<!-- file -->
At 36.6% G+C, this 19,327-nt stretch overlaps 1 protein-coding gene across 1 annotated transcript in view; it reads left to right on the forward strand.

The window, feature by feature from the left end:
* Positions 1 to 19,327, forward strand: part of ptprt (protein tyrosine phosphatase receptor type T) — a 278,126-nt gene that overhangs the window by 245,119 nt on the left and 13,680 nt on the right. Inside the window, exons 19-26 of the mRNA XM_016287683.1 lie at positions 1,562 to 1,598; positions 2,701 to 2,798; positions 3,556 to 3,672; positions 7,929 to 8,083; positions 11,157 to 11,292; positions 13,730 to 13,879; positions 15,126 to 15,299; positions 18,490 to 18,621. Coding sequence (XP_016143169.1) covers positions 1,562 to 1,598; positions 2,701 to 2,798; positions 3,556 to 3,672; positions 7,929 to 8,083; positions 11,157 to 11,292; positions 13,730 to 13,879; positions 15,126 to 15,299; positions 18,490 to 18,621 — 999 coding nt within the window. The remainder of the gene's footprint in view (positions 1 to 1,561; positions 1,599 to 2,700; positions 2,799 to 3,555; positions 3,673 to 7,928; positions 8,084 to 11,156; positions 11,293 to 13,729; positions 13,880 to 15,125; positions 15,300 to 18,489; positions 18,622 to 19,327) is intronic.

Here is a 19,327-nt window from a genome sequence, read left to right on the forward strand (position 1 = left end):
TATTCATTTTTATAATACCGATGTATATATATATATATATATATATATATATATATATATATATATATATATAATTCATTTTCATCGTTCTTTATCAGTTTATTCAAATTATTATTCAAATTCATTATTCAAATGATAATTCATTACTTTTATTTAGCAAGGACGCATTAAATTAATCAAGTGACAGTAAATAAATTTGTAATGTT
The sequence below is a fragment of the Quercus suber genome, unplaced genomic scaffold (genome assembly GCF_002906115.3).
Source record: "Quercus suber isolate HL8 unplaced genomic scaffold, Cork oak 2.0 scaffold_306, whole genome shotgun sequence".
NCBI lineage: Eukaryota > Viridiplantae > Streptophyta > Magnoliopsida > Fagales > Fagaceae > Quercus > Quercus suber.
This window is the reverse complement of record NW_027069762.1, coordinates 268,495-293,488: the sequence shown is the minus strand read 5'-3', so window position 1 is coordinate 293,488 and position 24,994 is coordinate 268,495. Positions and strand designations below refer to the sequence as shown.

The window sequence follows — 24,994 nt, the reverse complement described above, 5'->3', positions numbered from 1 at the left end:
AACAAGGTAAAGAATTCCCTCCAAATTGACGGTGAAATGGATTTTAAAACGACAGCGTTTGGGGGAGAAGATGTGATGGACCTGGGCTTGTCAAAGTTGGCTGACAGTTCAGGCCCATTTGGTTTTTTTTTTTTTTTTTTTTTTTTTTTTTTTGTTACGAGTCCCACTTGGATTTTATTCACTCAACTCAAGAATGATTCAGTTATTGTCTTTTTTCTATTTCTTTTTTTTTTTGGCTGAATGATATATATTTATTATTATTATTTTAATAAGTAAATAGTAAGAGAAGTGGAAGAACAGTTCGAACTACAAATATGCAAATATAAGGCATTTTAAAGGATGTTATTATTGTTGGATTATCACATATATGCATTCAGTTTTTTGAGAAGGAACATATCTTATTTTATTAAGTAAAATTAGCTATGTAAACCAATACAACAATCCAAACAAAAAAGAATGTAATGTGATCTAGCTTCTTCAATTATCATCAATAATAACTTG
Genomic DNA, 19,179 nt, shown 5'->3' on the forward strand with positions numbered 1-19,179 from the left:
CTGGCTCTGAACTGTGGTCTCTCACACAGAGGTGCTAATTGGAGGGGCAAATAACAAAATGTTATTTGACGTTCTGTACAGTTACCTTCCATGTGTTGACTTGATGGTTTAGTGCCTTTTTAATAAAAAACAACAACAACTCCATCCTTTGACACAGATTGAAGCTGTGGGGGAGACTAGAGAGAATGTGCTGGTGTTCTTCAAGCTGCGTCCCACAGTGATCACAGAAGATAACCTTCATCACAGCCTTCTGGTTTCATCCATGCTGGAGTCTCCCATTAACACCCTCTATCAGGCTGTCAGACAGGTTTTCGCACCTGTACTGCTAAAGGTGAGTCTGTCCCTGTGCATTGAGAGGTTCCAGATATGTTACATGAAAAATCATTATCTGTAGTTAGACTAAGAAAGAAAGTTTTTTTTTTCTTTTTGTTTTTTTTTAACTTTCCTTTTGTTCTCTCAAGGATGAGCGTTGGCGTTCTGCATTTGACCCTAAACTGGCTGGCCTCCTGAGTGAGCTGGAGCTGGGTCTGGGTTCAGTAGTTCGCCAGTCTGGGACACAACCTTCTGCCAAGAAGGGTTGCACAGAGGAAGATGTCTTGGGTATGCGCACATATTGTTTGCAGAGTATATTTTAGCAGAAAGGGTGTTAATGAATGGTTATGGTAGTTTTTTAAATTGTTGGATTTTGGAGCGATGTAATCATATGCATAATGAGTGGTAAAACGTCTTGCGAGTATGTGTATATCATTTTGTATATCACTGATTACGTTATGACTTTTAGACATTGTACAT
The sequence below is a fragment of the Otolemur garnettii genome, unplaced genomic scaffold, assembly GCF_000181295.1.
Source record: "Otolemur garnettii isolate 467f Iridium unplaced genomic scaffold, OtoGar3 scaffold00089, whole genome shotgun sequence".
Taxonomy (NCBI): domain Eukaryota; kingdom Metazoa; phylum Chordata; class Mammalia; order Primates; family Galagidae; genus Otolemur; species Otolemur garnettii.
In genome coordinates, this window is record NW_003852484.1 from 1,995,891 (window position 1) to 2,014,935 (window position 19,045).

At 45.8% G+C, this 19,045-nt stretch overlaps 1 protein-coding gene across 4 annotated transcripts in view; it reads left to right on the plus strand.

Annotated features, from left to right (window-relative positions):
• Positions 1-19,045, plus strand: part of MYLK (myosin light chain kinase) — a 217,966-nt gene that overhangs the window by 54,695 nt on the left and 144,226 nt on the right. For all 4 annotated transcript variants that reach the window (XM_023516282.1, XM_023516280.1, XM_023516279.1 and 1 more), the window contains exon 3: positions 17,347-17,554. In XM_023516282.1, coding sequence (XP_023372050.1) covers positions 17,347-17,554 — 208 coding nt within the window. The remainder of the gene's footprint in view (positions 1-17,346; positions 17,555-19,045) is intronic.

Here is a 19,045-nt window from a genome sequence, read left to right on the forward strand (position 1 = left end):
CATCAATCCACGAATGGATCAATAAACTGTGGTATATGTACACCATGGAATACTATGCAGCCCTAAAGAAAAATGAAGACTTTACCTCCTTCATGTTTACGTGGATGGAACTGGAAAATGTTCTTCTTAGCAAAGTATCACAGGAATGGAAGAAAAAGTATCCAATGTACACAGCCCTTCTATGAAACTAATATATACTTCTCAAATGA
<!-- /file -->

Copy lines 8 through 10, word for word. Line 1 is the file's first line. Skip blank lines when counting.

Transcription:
NCBI lineage: Eukaryota > Viridiplantae > Streptophyta > Magnoliopsida > Fagales > Fagaceae > Quercus > Quercus suber.
This window is the reverse complement of record NW_027069762.1, coordinates 268,495-293,488: the sequence shown is the minus strand read 5'-3', so window position 1 is coordinate 293,488 and position 24,994 is coordinate 268,495. Positions and strand designations below refer to the sequence as shown.

The window sequence follows — 24,994 nt, the reverse complement described above, 5'->3', positions numbered from 1 at the left end: